Gemma herself also had a heart of gold. She always tried to do the right thing and she rarely ever let her hunger win and get the best of her. She was imperfectly perfect, in a way that made my heart ache for her but at the same time I was cheering her on, because Gemma had some fight in her. She was persistent, aggressive, and loved Harper just as much as Harper loved Gemma. Everything Gemma did was for Harper and to make sure she stayed safe, as well as the rest of her family and other people she loved.
While I wouldn't recommend this to people who don't like mermaid books, to people who have had a fairly good track record with them, check this one out. The unique spin on the classic siren tale, making it more gruesome than most people remember, will hook you, and then the characters and the hilarious dialogue will take over after. Not only will you fall in love with Gemma and Harper, you will leave Lullaby feeling equal love for every secondary character: Alex, Daniel, Thea, etc.
From heartwarming characters to a unique plot, Lullaby will touch you in its "tail" (Get it? No?) about family, love, and loyalty. Any mermaid fan or Amanda Hocking fan will love this story. ...more
While extremely satisfying yet wholly infuriating, Aimee Carter wraps up The Goddess Inheritance, the finale to The Goddess Test trilogy, in one big dramatic lump of words, which isn't a bad or a good thing, despite the context of the words.
For those that read the ending of Goddess Interrupted can easily feel my pain. Personally, I was so completely devastated to turn that last page, and the beginning of The Goddess Inheritance is nine months into the future. For spoiler purposes, I can't exactly reveal to you what precisely happened, but let's just say the evil-doing that is Cronus and Calliope have struck again. From plotting to take down the world to blackmailing gods, this duo pretty much covers all of the "Evil" bases. As much as I wanted to punch Calliope, major props to Aimee for creating such a hate-worthy character!
Speaking of other hate-worthy characters, I had a really big problem with Kate, our protagonist. She was a huge hypocrite. Everybody made her out to be this innocent girl who was plunged into the scene at the wrong time, and deserved to be in the midst of none of the real grit. Every last character made her out to be good, kind, and compassionate. No, she wasn't. Kate was so hypocritical at times that I wanted to kick someone, ideally her. She said she was nice, right after snarling to somebody and calling them a "bitch." That's not so nice.
One example more prominently than any other is right after Kate finishes snarling to Cronus when he protests to something that she wants to do for him, because she thinks that it's good for him. The following excerpt:
"I love you," he murmured. [...] "Even if you are frustratingly good sometimes."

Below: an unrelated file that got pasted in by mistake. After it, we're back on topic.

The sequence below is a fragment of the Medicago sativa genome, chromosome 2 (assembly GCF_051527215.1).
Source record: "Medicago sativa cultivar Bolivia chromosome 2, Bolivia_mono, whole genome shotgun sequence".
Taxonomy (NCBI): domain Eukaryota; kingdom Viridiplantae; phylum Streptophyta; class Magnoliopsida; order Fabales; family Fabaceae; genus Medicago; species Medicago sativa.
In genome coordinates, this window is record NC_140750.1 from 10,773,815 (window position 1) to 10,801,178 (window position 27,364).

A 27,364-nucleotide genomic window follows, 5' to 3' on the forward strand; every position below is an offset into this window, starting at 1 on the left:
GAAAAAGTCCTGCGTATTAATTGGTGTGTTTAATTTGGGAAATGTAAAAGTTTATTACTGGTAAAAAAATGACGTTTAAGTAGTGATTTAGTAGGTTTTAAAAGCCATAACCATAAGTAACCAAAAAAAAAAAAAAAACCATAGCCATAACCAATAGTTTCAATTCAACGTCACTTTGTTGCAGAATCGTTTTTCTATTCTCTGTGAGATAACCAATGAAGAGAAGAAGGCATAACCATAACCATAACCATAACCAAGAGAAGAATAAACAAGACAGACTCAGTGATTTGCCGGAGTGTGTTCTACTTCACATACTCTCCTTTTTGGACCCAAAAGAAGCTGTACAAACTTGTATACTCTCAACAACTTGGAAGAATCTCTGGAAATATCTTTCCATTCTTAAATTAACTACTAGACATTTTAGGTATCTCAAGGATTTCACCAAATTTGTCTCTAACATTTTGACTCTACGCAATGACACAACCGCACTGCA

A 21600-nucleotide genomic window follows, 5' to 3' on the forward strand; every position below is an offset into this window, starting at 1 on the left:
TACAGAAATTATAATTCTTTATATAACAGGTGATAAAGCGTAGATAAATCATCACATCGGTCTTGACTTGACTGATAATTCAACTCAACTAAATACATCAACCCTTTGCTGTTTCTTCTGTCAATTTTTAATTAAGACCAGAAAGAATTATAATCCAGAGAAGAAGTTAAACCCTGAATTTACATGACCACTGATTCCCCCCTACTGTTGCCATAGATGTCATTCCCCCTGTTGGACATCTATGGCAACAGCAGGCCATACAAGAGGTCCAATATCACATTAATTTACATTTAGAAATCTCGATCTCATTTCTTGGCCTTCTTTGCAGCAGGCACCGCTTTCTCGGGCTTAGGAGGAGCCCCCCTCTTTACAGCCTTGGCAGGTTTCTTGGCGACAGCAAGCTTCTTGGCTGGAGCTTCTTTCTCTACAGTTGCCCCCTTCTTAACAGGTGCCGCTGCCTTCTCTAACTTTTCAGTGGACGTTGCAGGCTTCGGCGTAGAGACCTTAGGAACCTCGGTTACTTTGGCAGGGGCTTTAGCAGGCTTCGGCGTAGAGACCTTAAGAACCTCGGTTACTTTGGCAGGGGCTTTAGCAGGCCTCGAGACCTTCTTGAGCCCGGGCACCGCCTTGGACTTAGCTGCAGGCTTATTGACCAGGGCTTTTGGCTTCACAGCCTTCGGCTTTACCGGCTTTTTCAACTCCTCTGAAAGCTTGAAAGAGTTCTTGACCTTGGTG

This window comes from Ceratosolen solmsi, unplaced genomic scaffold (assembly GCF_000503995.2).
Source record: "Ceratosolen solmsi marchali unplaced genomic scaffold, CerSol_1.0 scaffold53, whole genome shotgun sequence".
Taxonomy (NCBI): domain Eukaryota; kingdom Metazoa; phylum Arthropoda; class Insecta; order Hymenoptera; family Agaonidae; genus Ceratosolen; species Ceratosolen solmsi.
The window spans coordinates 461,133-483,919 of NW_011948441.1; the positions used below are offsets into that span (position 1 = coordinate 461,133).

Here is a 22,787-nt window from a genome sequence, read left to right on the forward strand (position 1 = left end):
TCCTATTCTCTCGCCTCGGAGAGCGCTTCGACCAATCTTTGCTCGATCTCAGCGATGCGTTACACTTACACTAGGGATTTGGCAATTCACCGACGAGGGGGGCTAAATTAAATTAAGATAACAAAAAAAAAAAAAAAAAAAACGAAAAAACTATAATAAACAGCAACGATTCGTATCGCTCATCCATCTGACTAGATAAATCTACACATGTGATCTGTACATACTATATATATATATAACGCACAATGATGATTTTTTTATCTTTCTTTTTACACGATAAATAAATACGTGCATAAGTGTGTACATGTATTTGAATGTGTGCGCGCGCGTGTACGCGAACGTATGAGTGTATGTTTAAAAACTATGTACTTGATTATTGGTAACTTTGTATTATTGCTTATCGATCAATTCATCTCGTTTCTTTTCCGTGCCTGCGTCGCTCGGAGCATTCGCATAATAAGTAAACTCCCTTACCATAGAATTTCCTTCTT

[...] "Someone on the council needs to be," I said, and Henry chuckled.
Whoa, rewind for a second. She just finished snapping at Cronus, and Henry calls her "good". That part really annoyed me to bits.
The last issue I had with The Goddess Inheritance was the pacing. It dragged to the point I felt that the book came with several ton weights, and then sometimes it was so thrilling and action-packed that all my doubts were forgotten regarding the plot. Soon after, the plot dipped again to its usual laggy pace, and I got tired of it after a while.
Overall, The Goddess Inheritance was a satisfying endding to the Goddess Test trilogy, with just a peek of something more waiting to happen because of the somewhat opened ending. Personally, I love the series where it is now and it can stay that way, but a spin-off is very probable with the future....more
Okay, I'm not a big fan of Maggie's stuff in the first place. This is me during the entire book (roughly):
Chapters 1-10: WHAT'S GOING ON?
Somewhere inOkay, I'm not a big fan of Maggie's stuff in the first place. This is me during the entire book (roughly):
Chapters 1-10: WHAT'S GOING ON?
Somewhere in between those chapters: RONAN! *sings* Come on baby with me we're going to fly away, from here. Out of this curtained room with this hospital gray, will just disappear...
Chapters 11-20: Wait. Who's Noah and Neeve? And what exactly is the relationship between Calla, Persephone, and Blue? CONFUZZLED
Chapters 21-30: Okay this is making sense. Sort of. Is there supposed to be romance between Blue and Gansey? I'm not feeling it. And what do all these characters look like? In my mind they're big blobs. Am I the only one?
Chapters 31-40: Brother comes up to me: *reads page I'm on* Brother: Ag-LION-bye? Me: AG-lee-ON-bee Brother: Gansey? What kind of names are these? The only normal one is Helen! Me: ......*no comment*
Chapters 41-50: Maggie needs to write a middle grade book. Apparently there's romance. But I have no idea where it is. And I'm not really feeling anything from this book. I'm not a fan of her writing style it's so...dry.